A loud bang permeates the air, reverberating through the empty spaces in the crowded desert city.
We jump, but not too much.
A few hours earlier, our group of 13 had been warned in the afternoons that Palestinian protestors often take to the streets, and, in response, the Israeli army will fire something which emits a loud noise (our guide calls it a “sound grenade”) to back them off.
When the noise pierces the air, it doesn’t phase us; but it does phase our tour guide, Lena, who is Palestinian.
“OK, now I am scared, so we are going to leave and get you back over to the other side,” she says, hurrying us out of the heart of Hebron, one of the holiest cities in Middle East, through a gate, and back into the deserted Al-Shuhada Street.
We all stand together, saying our goodbyes.
“Everything was OK, except for the bomb, which I didn’t want you to be near,” she explains.
Bomb. Sound grenade.
I suppose the description is open to interpretation. Depending on which side you are on. Or with whom you are talking.
To those living in the Arab side of Hebron (known as H1, home to more than 120,000 Palestinians and governed by the PLO), it would be bomb. To the settlers in H2 (who number between 500 – 800 among more than 30,000 Palestinians mainly on the outskirts of town and controlled by Israeli military), it would be sound grenade.
There is no happy medium here. There is no middle. There is right. There is wrong. And both sides see theirs as right and the other as wrong.
The Israel/Palestine conflict isn’t new. But in terms of the history of the land, it is.
Imagine, once upon a time, Arabs and Israelis living together in peace. Sharing joys, coping together with sadness. It was real. And then, in 1929, there was an Israeli massacre at the hands of an Arab in Hebron, and the Jews fled the area. It wasn’t until nearly four decades later — and lots of back and forth regarding the land — settlers returned and founded a community with the blessing of the Israeli military.
Only, it isn’t that simple. At all.
Today, this land, like other cities in the region, are hotspots of hatred, on both sides. Each committing heinous acts to each other. Each justifying it.
“Competitive victimology,” our guide for H2, Eliyahu McLean, says as we begin our day.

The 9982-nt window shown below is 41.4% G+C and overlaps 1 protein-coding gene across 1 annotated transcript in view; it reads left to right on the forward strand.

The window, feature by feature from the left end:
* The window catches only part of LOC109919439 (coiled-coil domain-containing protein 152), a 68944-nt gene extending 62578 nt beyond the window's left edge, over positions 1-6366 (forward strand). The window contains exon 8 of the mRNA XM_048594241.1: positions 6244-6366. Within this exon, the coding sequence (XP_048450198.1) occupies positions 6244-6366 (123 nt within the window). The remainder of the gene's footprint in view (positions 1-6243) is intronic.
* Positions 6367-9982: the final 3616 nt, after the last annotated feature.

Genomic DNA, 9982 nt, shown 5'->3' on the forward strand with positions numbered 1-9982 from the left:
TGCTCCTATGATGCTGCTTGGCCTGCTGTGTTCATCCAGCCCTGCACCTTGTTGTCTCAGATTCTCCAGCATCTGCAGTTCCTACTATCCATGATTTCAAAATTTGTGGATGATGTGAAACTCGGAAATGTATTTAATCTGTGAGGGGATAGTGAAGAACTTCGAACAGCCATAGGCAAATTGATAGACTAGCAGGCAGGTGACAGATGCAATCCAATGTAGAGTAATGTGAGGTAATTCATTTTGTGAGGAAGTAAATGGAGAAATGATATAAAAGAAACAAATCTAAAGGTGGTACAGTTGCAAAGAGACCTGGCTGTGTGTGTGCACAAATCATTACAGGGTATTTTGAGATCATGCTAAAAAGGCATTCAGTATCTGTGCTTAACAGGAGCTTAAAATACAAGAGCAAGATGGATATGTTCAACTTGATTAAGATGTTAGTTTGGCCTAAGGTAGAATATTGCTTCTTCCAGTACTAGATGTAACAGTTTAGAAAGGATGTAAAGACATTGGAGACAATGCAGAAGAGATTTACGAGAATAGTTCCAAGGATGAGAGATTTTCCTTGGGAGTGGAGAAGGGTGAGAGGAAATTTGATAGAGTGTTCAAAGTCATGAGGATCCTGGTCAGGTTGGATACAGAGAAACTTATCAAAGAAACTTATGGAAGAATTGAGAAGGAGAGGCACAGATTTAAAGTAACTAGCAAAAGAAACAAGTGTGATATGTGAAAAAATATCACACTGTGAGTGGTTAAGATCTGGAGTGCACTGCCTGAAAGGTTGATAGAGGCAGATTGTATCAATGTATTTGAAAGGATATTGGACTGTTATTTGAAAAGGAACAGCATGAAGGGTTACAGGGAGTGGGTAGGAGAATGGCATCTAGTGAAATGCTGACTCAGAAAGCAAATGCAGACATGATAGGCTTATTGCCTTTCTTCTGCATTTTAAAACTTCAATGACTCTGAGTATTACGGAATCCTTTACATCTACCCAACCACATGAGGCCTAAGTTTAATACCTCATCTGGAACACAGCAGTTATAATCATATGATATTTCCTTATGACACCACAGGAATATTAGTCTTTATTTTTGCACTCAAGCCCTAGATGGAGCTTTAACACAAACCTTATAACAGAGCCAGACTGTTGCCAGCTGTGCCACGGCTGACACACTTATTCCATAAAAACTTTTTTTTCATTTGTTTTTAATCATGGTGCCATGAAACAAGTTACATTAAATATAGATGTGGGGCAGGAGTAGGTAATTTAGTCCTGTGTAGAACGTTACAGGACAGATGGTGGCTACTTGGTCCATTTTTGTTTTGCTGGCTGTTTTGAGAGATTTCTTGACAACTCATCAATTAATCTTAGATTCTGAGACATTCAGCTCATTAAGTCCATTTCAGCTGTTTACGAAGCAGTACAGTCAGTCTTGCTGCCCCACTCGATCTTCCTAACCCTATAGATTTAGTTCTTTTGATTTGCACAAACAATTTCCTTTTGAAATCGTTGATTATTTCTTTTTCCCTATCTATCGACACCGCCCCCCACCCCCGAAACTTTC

Heavy words to float around. Extreme words. On both sides. Ask an Israeli settler and they will say it is their land. Ask an Arab, and they will say it is their land. Who is right?
The point of this Hebron Dual Narrative Tour, presented by Abraham Tours and run by Jerusalem Peacemakers which is a network of inter-faith peace builders encouraging understanding and reconciliation in the region, it isn’t about determining who is right, it is about listening to both sides and learning. About gaining perspective.
After all, this topic is not an easy one to tackle, and with both sides claiming ownership, and us being outsiders, who are we to judge? What needs to happen is education, the hearing of both sides, learning about the conflict and the intricate weaving of its roots before making blanket statements. It’s about taking my own beliefs, my own religious ties and opening my mind to both sides. Something which, in a country used to terror, is difficult to do.
“Why are you going there?” the man behind the counter had asked. “It isn’t good there. It is dangerous.”
Dangerous? But, there’s a tour which takes us there? Surely, if it was as dangerous as so many people are led to believe, we wouldn’t be going?
Israelis I spoke to all echoed the sentiment: it isn’t safe for me outside of Israel, in the West Bank. Because there is a fear here — an understandable fear — and yet a fear which seems to be perpetuated by media. Perpetuated by the world.
Although, given the recent killing of three Israeli teens outside of Hebron and the retaliation of Israeli extremists who burned to death an Arab teen, the conflict is once again explosive. Innocent lives being lost as those few on both sides exacerbate an already volatile situation in a land where harmony once did reign.
Would today’s current events stop me from heading to Hebron? I don’t know … probably not. But that is because I believe in seeing things with my own eyes and in reporting back what I observe, versus taking a popular opinion and missing out on a chance to learn.
On this dual narrative tour, two feelings stands stronger than any other: hatred and hope.
Hatred for past crimes. For past disagreements. For beliefs.
And hope. McLean and his team strive to bridge the two sides together and present an informative and educational look at this complicated, and often violent, issue in the Holy Land.
To extend that same olive branch that the Jews and Arabs fight over every year in Hebron.
We arrive via bullet-proof public bus to H2, the Israeli occupied portion of Hebron, to an eerie scene: stillness. Utter and absolute stillness.
Homes climb the surrounding hillside, but on this street where the bus has come and gone, there is nothing, save for a soldier with a semi-automatic draped around his mid-section, looking out from a roof above us.
This part of H2 is a ghost town. Save for Israeli military vehicles, it is entirely off-limits to Palestinians. And Jews, well, they don’t come here either. The IDF stands a top a building mired in dispute over who it should belong to … and as a result, it remains unoccupied with a proclamation stating it should belong to Jewish community.